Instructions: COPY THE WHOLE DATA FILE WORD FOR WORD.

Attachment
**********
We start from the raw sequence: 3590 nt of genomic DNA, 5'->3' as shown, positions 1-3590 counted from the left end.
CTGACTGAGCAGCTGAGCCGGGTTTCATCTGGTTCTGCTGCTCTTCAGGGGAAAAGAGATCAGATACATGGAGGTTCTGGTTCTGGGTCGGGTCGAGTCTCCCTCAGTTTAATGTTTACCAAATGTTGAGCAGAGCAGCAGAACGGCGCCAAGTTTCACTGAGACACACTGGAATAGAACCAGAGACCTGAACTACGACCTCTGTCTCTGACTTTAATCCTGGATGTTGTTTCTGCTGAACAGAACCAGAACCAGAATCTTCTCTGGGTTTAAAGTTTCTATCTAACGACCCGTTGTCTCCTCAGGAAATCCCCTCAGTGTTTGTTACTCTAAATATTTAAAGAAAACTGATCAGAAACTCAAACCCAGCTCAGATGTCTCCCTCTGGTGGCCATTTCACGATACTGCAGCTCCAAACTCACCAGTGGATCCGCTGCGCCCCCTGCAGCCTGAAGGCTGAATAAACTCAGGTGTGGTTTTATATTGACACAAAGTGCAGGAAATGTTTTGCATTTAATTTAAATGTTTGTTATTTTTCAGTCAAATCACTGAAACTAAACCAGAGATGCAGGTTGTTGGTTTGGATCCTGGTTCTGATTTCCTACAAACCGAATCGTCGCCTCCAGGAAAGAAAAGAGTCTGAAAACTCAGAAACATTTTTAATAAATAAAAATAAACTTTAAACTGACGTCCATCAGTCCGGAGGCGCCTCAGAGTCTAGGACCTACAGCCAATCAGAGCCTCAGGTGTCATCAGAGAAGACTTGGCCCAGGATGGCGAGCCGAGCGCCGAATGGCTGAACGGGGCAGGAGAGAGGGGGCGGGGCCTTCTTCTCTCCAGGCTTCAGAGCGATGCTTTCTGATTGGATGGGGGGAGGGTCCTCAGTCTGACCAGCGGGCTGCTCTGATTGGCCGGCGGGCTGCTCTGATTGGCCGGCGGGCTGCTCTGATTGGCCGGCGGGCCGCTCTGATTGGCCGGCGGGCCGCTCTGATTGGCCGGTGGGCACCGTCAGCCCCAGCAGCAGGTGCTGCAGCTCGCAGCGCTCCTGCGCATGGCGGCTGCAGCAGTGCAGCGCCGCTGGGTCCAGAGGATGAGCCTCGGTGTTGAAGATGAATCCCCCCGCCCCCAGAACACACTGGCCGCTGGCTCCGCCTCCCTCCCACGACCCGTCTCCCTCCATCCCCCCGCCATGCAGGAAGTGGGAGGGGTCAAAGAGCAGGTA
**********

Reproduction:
We start from the raw sequence: 3590 nt of genomic DNA, 5'->3' as shown, positions 1-3590 counted from the left end.
CTGACTGAGCAGCTGAGCCGGGTTTCATCTGGTTCTGCTGCTCTTCAGGGGAAAAGAGATCAGATACATGGAGGTTCTGGTTCTGGGTCGGGTCGAGTCTCCCTCAGTTTAATGTTTACCAAATGTTGAGCAGAGCAGCAGAACGGCGCCAAGTTTCACTGAGACACACTGGAATAGAACCAGAGACCTGAACTACGACCTCTGTCTCTGACTTTAATCCTGGATGTTGTTTCTGCTGAACAGAACCAGAACCAGAATCTTCTCTGGGTTTAAAGTTTCTATCTAACGACCCGTTGTCTCCTCAGGAAATCCCCTCAGTGTTTGTTACTCTAAATATTTAAAGAAAACTGATCAGAAACTCAAACCCAGCTCAGATGTCTCCCTCTGGTGGCCATTTCACGATACTGCAGCTCCAAACTCACCAGTGGATCCGCTGCGCCCCCTGCAGCCTGAAGGCTGAATAAACTCAGGTGTGGTTTTATATTGACACAAAGTGCAGGAAATGTTTTGCATTTAATTTAAATGTTTGTTATTTTTCAGTCAAATCACTGAAACTAAACCAGAGATGCAGGTTGTTGGTTTGGATCCTGGTTCTGATTTCCTACAAACCGAATCGTCGCCTCCAGGAAAGAAAAGAGTCTGAAAACTCAGAAACATTTTTAATAAATAAAAATAAACTTTAAACTGACGTCCATCAGTCCGGAGGCGCCTCAGAGTCTAGGACCTACAGCCAATCAGAGCCTCAGGTGTCATCAGAGAAGACTTGGCCCAGGATGGCGAGCCGAGCGCCGAATGGCTGAACGGGGCAGGAGAGAGGGGGCGGGGCCTTCTTCTCTCCAGGCTTCAGAGCGATGCTTTCTGATTGGATGGGGGGAGGGTCCTCAGTCTGACCAGCGGGCTGCTCTGATTGGCCGGCGGGCTGCTCTGATTGGCCGGCGGGCTGCTCTGATTGGCCGGCGGGCCGCTCTGATTGGCCGGCGGGCCGCTCTGATTGGCCGGTGGGCACCGTCAGCCCCAGCAGCAGGTGCTGCAGCTCGCAGCGCTCCTGCGCATGGCGGCTGCAGCAGTGCAGCGCCGCTGGGTCCAGAGGATGAGCCTCGGTGTTGAAGATGAATCCCCCCGCCCCCAGAACACACTGGCCGCTGGCTCCGCCTCCCTCCCACGACCCGTCTCCCTCCATCCCCCCGCCATGCAGGAAGTGGGAGGGGTCAAAGAGCAGGTA